To the naked eye, there’s not much that distinguishes Cole Carper from the rest of his freshman peers at Catholic High School in Little Rock. The well-spoken 15-year-old weathers the hectic pace and academic rigor of high school while looking for ways to assert his independence.
He’s worn Rocket purple and gold on the school swim team and looks forward to improving over the coming three years.
“I do sprints, freestyle and I’ve also done the 500 meter a few times,” he said. “I think I did pretty well, but I know I can do better. I’m ready for next season.”
Out of the pool, Carper is a certified adrenaline junkie who likes anything fast -- black diamond ski slopes, mountain biking or water skiing on one of Arkansas’ many lakes.
“I kind of just go for it. You’ve got to just do it. You’ve got to take risks sometimes,” he said. “You start at something and go harder and harder until you’re just beast mode.”
In fact, Carper is about as prototypical as freshman boys come these days -- except for the fact that he does all of these things with a fraction of the sight his peers have. Born with a genetic disorder called Leber congenital amaurosis (LCA), it’s a degenerative condition passed to him via recessive genes from his parents, Ashley and Greg.
“I don’t necessarily see detail,” Carper said. “It’s really hard for me to see anything unless the contrast is pretty good. I can’t see stuff super far away or super small.”
Ashley Carper said the diagnosis was exceptionally rare when Cole was born, which is what makes the fact that both he and his older sister Caroline have it so extraordinary.
“Cole was diagnosed with LCA before she was, and his is more severe than hers,” she said. “Here’s how new this was when we first started out: We had her tested in Dallas and the doctor said, ‘Her condition is so different, we really don’t think that she has it.’ But when the tests came back, the doctor came in with tears in his eyes and said, ‘She has the same thing he has.’ They present very differently.”
Those differences are expressed in their choice of high school. Caroline thrives at the larger Little Rock Central High, while the smaller CHS environment favors Cole, despite the family not being Catholic. It was a decision that wasn’t without complications.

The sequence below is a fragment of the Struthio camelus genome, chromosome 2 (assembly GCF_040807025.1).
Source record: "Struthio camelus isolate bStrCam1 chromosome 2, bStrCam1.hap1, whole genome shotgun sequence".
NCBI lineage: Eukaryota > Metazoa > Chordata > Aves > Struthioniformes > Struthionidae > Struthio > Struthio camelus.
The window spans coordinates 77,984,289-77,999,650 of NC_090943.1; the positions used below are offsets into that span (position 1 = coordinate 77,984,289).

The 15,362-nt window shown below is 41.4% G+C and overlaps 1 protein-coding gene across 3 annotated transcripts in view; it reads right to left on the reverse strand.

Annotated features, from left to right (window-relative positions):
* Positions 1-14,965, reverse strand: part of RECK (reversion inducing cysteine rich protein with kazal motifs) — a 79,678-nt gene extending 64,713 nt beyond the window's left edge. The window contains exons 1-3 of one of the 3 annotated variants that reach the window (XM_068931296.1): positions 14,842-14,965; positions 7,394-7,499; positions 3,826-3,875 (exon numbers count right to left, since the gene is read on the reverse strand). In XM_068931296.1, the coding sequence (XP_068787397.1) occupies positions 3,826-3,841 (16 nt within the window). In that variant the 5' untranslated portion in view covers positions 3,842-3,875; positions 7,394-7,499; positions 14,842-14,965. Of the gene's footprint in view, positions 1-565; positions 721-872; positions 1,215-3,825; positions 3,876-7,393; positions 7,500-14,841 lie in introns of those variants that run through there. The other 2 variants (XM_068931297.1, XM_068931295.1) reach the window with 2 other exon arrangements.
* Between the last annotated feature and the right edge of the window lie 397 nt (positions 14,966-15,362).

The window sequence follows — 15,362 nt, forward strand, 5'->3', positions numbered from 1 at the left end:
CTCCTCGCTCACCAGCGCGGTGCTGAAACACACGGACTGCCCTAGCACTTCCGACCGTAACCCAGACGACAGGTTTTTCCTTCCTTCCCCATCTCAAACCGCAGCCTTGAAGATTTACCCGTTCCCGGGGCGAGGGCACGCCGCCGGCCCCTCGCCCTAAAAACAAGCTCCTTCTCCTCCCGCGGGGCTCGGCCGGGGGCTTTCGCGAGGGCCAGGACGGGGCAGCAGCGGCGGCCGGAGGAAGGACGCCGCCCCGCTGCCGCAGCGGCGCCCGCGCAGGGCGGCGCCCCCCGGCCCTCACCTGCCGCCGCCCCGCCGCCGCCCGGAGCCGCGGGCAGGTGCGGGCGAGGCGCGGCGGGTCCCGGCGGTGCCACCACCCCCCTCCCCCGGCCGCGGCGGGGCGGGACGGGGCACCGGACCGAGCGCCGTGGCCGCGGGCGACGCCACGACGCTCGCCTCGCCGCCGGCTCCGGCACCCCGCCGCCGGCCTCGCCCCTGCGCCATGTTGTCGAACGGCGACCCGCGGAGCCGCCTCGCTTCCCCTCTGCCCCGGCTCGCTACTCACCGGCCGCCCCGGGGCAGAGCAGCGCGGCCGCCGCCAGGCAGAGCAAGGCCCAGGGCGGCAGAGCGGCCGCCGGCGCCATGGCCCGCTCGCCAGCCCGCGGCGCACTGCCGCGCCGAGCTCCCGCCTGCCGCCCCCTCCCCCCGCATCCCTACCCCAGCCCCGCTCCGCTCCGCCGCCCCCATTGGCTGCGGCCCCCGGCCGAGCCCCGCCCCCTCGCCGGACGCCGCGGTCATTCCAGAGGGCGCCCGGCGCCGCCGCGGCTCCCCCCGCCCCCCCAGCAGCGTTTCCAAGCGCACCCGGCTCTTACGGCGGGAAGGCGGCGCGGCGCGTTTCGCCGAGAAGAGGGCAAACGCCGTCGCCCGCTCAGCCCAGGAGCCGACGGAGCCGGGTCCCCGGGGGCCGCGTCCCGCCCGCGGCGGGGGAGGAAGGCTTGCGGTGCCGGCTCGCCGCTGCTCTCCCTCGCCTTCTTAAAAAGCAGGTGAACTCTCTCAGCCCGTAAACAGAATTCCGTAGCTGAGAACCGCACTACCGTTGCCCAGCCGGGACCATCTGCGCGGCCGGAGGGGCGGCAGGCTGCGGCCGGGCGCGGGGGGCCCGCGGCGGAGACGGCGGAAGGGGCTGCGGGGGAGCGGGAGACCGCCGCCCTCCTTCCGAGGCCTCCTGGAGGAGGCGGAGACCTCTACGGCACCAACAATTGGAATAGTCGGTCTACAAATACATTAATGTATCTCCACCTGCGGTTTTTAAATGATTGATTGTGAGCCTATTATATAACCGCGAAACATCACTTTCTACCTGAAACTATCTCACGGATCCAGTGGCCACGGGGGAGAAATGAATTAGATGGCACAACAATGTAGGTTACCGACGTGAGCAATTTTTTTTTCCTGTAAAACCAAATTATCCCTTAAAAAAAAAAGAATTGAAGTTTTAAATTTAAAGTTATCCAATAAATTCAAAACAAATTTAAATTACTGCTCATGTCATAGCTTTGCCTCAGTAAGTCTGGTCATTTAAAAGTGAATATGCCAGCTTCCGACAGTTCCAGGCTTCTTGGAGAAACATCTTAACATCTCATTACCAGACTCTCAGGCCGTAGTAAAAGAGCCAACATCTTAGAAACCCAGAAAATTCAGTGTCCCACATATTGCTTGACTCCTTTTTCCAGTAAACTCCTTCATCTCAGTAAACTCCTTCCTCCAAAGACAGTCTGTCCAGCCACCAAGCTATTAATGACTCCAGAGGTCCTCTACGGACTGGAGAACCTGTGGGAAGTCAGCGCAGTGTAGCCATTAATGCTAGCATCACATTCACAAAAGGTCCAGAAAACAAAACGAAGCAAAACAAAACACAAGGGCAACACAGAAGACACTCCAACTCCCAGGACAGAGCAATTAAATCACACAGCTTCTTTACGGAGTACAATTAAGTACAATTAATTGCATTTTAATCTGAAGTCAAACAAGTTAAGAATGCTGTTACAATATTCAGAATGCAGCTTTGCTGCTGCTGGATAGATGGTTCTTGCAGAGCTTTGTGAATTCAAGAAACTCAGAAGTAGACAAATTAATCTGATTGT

“Cole needs services, lots of services, probably $10,000 or $15,000 worth of equipment,” his mother said. “That was all provided at public school, so we had to find some funding to help with that to where he could attend a private school.”
Carper uses assistive technology to complete schoolwork but when it comes to his sports, his technique is strictly self-developed.
“On a ski slope, and the same with biking, I’ll usually go slow the first few times just to understand the course like the trees and stuff around it. That's a good contrast,” he said. “Don’t get me wrong, I have bumped into some signs and some ropes and fell, but it’s all good.”
He also said he has come to an understanding with his parents when it comes to his favorite pastimes, noting his parents have even been complicit in some of his sports.
“It wasn’t necessarily me talking them into letting me do stuff. It was also them saying, ‘As long as you don’t die, we’re OK with it,’” he said. “It was both me and them who got me into skiing, for instance. And, they bought me my first pair of water skis. They were like, ‘This is what you’re going to do.’ I was like, ‘OK, that’s cool.’”
“It is frightening, but that’s how I have to live, because he loves adventure,” Ashley said. “He’s got a lot of energy and if I kept [sports] from him, he would not be the boy that he is. He would not have the confidence that he does.”
After high school, Carper’s dream is to study aerospace engineering, something that feels much more attainable because he and his sister were part of a landmark clinical trial in 2014.
“I was supposed to lose all of my sight by age 25 or 30, but the gene therapy that my sister and I got put the gene that we were missing into our eyes,” he said. “It’s helped us see better, but not perfectly. I don’t know how it’s going to continue for the rest of my life, but so far my vision has been pretty stable since then.”
The procedure bolstered his spirits and gave him hope for the future, hope he’s happy to share with others facing serious life issues.
“When my sister and I got diagnosed with our condition, the doctor said there is no cure whatsoever. But then there was, and now we are lucky enough to have had it,” he said. “I would say to people, never say never.”
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